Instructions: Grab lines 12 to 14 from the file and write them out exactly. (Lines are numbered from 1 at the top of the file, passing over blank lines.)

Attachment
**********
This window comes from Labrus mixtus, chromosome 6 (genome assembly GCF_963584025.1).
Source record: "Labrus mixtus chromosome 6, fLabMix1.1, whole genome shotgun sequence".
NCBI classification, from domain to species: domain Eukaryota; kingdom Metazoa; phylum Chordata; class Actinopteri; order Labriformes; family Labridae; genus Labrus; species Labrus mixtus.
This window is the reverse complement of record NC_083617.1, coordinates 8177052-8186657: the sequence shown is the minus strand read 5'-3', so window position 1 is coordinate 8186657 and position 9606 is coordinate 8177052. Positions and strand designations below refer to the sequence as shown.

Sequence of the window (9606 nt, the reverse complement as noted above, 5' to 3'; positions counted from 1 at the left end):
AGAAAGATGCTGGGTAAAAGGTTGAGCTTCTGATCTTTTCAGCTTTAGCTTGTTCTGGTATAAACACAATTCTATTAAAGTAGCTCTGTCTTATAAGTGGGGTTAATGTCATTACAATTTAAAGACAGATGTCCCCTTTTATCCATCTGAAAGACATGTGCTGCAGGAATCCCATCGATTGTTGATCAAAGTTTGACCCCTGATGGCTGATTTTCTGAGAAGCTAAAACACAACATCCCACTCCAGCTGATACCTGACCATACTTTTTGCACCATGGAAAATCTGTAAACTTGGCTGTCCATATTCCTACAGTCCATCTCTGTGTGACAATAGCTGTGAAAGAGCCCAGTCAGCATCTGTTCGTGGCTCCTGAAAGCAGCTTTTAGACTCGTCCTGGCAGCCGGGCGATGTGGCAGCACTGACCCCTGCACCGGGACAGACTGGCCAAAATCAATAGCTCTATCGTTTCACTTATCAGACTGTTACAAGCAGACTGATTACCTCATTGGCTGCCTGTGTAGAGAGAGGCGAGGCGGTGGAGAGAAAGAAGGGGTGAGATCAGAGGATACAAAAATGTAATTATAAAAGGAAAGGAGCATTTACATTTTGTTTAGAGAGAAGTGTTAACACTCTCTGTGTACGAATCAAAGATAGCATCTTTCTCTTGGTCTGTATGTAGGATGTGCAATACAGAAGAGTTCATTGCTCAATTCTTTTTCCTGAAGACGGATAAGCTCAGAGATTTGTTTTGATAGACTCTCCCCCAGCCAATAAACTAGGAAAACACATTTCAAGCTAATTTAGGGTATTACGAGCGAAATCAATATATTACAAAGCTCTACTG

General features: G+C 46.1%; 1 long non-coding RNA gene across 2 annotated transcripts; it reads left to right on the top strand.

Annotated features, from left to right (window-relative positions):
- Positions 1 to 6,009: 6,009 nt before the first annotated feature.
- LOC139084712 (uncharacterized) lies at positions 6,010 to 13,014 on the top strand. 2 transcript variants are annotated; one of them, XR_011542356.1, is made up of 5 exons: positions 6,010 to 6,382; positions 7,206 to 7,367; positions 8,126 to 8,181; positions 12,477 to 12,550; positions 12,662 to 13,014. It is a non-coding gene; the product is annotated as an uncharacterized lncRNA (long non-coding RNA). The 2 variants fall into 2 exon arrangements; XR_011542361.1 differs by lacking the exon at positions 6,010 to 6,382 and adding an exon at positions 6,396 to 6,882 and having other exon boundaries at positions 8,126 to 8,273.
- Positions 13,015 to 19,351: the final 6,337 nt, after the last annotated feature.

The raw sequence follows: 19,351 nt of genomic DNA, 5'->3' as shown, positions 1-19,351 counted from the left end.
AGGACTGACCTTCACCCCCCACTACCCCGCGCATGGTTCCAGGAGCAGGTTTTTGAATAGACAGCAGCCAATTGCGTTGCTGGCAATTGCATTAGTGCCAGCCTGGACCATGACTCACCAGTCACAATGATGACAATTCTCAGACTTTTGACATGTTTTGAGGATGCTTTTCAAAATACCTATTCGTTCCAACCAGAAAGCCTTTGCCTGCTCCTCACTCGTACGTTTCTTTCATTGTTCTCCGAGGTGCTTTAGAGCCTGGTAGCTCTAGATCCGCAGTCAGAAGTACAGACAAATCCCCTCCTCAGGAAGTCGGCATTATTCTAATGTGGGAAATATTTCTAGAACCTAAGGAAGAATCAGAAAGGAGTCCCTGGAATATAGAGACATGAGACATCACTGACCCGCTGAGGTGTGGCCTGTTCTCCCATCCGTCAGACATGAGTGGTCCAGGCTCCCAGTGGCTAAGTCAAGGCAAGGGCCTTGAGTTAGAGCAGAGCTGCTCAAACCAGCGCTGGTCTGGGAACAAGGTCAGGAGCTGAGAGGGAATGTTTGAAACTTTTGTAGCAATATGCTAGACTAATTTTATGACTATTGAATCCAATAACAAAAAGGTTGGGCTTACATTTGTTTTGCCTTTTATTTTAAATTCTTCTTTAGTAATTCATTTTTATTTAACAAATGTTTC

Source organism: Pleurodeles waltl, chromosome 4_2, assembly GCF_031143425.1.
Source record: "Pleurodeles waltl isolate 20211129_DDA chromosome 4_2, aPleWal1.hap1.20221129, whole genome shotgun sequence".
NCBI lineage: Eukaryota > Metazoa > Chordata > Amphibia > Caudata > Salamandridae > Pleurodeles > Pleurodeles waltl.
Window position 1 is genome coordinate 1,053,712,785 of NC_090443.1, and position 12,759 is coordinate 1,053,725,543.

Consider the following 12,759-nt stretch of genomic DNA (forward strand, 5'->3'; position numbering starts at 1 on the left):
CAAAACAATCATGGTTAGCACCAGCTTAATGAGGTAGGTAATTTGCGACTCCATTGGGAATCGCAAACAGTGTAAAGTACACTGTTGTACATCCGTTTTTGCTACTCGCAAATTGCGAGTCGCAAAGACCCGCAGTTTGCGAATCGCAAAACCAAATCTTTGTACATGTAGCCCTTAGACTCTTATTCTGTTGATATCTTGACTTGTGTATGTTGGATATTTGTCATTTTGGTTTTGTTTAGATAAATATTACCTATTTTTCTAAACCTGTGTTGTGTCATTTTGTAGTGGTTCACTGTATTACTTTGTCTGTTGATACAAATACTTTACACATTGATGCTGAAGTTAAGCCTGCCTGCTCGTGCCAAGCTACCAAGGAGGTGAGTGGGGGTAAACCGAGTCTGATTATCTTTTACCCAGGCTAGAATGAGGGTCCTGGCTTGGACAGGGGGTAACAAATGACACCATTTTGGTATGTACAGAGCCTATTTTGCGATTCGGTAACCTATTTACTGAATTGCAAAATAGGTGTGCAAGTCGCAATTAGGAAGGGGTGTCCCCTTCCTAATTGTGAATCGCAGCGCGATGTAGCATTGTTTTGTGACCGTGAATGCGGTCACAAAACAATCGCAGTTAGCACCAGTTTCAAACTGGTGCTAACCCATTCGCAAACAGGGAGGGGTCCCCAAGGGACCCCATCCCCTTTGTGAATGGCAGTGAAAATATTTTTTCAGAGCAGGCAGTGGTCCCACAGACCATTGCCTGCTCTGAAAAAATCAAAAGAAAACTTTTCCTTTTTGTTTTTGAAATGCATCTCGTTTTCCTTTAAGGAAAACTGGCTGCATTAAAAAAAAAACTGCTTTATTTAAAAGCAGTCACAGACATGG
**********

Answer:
The raw sequence follows: 19,351 nt of genomic DNA, 5'->3' as shown, positions 1-19,351 counted from the left end.
AGGACTGACCTTCACCCCCCACTACCCCGCGCATGGTTCCAGGAGCAGGTTTTTGAATAGACAGCAGCCAATTGCGTTGCTGGCAATTGCATTAGTGCCAGCCTGGACCATGACTCACCAGTCACAATGATGACAATTCTCAGACTTTTGACATGTTTTGAGGATGCTTTTCAAAATACCTATTCGTTCCAACCAGAAAGCCTTTGCCTGCTCCTCACTCGTACGTTTCTTTCATTGTTCTCCGAGGTGCTTTAGAGCCTGGTAGCTCTAGATCCGCAGTCAGAAGTACAGACAAATCCCCTCCTCAGGAAGTCGGCATTATTCTAATGTGGGAAATATTTCTAGAACCTAAGGAAGAATCAGAAAGGAGTCCCTGGAATATAGAGACATGAGACATCACTGACCCGCTGAGGTGTGGCCTGTTCTCCCATCCGTCAGACATGAGTGGTCCAGGCTCCCAGTGGCTAAGTCAAGGCAAGGGCCTTGAGTTAGAGCAGAGCTGCTCAAACCAGCGCTGGTCTGGGAACAAGGTCAGGAGCTGAGAGGGAATGTTTGAAACTTTTGTAGCAATATGCTAGACTAATTTTATGACTATTGAATCCAATAACAAAAAGGTTGGGCTTACATTTGTTTTGCCTTTTATTTTAAATTCTTCTTTAGTAATTCATTTTTATTTAACAAATGTTTC

Source organism: Pleurodeles waltl, chromosome 4_2, assembly GCF_031143425.1.